Next there was a series of three babies lying on a ball and holding it tight, but instead of a nipple there was a mouth, again talking about who was feeding who in this relationship, which is really very complex. For me, it is about the maternal role of raising a child, but at the same time being a mother is what feeds and nurtures me as human being. I see a huge disparity in the situation before and after motherhood.

Shlomit: You deal with a lot of babies even though you haven't had babies for a long time.

Ronit: Yes, the “baby” is now ten years old. I started sculpting babies at age 40, feeling like I was saying goodbye. They just came from under my hands, without any preparation or premeditated idea. Then I tattooed them. In my view, when you are raising a child you are raising it the way you see the world, your culture, your perception, leaving your emblem, whether you want it or not. The baby is not aware of it at first, and when she will become aware of it, she will never be able to be rid of it. She would go on and tattoo her own children. It is very clear to me via my relationship with my mom and my kids that the emblem passes through.

Shlomit: You chose to tattoo them with a snake.

Ronit: I think the snake is both a beautiful and a very complex symbol - the beauty, the sexuality and the temptation are contrasted with the wisdom attributed to it, the symbol of healing and more. Life is made up of everything. I don't decorate. The snake is there whether you want it or not.

Shlomit: And where did the Grave Watchers come from?

Ronit: It was an exhibition where the setting was very definite, which, as I said, allows me to go wild without limits. It is very liberating and stimulating. For this exhibition the sculpture should have been inspired by an item in the Museum's collection (Israel Museum). I was immediately fascinated by these spirits of the grave watchers from the Song dynasty of the 6th-century, they just mesmerized me: two stiff and rigid hybrid creatures. I found the belief of someone guarding the graves very comforting. In my work, I tried to imagine how these grave watchers would look as infants. I wanted to see what brought them to this position, was it their choice? Is that their destiny? Childhood is liberated from burden, their roar becomes adorable, there is something very sweet about them along with something threatening. It has evolved into three series.

Participating in Fresh Paint Art Fair gave me the opportunity to witness people’s reactions firsthand. They were very excited about the Grave Watchers, which was very strange to me.

Shlomit: I really like the work at the Haifa Museum where you managed to take over the whole space. This is uncanny to ceramics, which is usually limited to small objects.

Ronit: If it was up to me, I would take over the whole museum. What you see is actually me being contained. I wanted the work to accompany the visitors from the moment they enter, but it didn't work out. The idea was that when the viewer entered the space, he would interact with the wall of the museum itself, not with work hanging on the wall. In the corner of the room I created a large concentration of mouths and as you move away from the center they disperse in space. The origins of the work are completely different: I made this open mouth and wanted it to greet me every day at studio entrance. I have a very significant relationship with this space, it's the place I love most in the whole world and I wanted it to be here when I enter so I could have a conversation with. In a chance encounter with the curator of the exhibition on fake news, the idea for this work was born. It took a turn and now relates to interaction in the digital world and its never-ending reverberation. I basically copied the spread of spam. I worked at the museum itself. I made 100 mouths based on my own in the studio and then worked at the museum to assimilate them into walls, five full days of work. Standing there in the corner, I felt such physical pressure and discomfort.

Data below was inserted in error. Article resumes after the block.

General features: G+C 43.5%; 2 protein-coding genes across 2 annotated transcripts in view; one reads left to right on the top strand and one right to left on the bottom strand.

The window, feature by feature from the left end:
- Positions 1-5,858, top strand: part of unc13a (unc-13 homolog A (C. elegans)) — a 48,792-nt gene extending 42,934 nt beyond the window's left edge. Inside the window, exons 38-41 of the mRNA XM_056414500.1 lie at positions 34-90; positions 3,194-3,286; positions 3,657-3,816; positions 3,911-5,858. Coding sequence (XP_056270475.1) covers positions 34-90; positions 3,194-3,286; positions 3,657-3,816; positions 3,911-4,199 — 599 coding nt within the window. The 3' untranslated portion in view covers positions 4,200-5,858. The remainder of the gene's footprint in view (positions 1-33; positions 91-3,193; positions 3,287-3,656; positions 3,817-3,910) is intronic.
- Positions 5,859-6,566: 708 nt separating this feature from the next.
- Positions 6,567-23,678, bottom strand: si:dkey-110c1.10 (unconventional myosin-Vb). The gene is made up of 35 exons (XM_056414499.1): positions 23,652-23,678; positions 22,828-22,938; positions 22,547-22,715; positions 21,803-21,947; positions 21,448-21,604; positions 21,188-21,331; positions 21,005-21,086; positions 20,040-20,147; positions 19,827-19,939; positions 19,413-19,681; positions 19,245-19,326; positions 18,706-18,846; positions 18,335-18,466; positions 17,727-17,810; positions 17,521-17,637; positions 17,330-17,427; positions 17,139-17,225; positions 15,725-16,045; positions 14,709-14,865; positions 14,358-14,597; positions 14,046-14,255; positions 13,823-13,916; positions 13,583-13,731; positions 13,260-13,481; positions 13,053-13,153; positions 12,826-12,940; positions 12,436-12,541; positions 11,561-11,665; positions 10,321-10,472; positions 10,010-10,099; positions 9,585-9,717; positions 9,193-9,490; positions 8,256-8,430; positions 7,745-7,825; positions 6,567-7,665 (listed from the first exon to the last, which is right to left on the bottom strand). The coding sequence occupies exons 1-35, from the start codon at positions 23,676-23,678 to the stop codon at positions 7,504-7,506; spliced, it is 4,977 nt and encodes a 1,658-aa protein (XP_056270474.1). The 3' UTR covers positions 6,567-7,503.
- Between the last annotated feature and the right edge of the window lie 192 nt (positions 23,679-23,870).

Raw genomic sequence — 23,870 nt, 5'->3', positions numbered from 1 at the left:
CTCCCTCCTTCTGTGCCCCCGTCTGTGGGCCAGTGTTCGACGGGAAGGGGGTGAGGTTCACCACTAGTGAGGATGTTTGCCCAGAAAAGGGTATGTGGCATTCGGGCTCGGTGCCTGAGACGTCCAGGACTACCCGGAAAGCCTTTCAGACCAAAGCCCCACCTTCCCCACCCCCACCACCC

Shlomit: You had another exhibition that took over space before.

Ronit: I had a solo exhibition at the Red House curated by Hagit Peleg Rotem. I felt that the Red House must be part of the show, I couldn’t ignore it.

Shlomit: The walls could talk.

Ronit: Totally! My work consisted of a hundred palms coming out from the walls as if they wanted to sense the space itself. I took one long thread and obsessively wrapped the fingers so that it formed a weaved net. It's less visible when you walk in but when you get closer you can appreciate what was created there. Everything is built upon the tension of the fingers - if one hand lets go it all collapses. On the floor there was a figure of many hands and the string that ran along the wall also connected the figure's hands. The figure was a homage to the protagonist of Merit Ben Israel’s story "Must Not Sit on Braids". During a mental breakdown a girl stands in a hole she dug up in the garden, spreads her hair, reaches out and says "I am a flower". This figure that grows from the floor, reaches out and the hands of the walls reach out to her, and everything is tied together in one single thread tied in her hair. I called her Blossom. The show was called Shy Mimosa, as a tribute to a Don't Touch Me kind of plant. Miraculously, we were able to include in the exhibition this seasonal sensitive plant, which only blossoms for a short while. It was so accurate and satisfying.

Our conversation was unexpectedly interrupted, and I had to rush home to Tel Aviv. All the way back from Zichron Yaacov, I thought about how Ronit manages to tell different neratives and press so many buttons making a way into the audience’s heart while using a relatively limited arsenal of images. It is the way she links them together which determines their meaning, like words in a letter ...

In 2019 Ronit exhibited in Melbourne, Munich and New York. Coming soon is the debut of Arts and Design Biennial at the Eretz Israel Museum in Tel-Aviv, where she will show life size sculptures of mischievous girls. I can’t wait!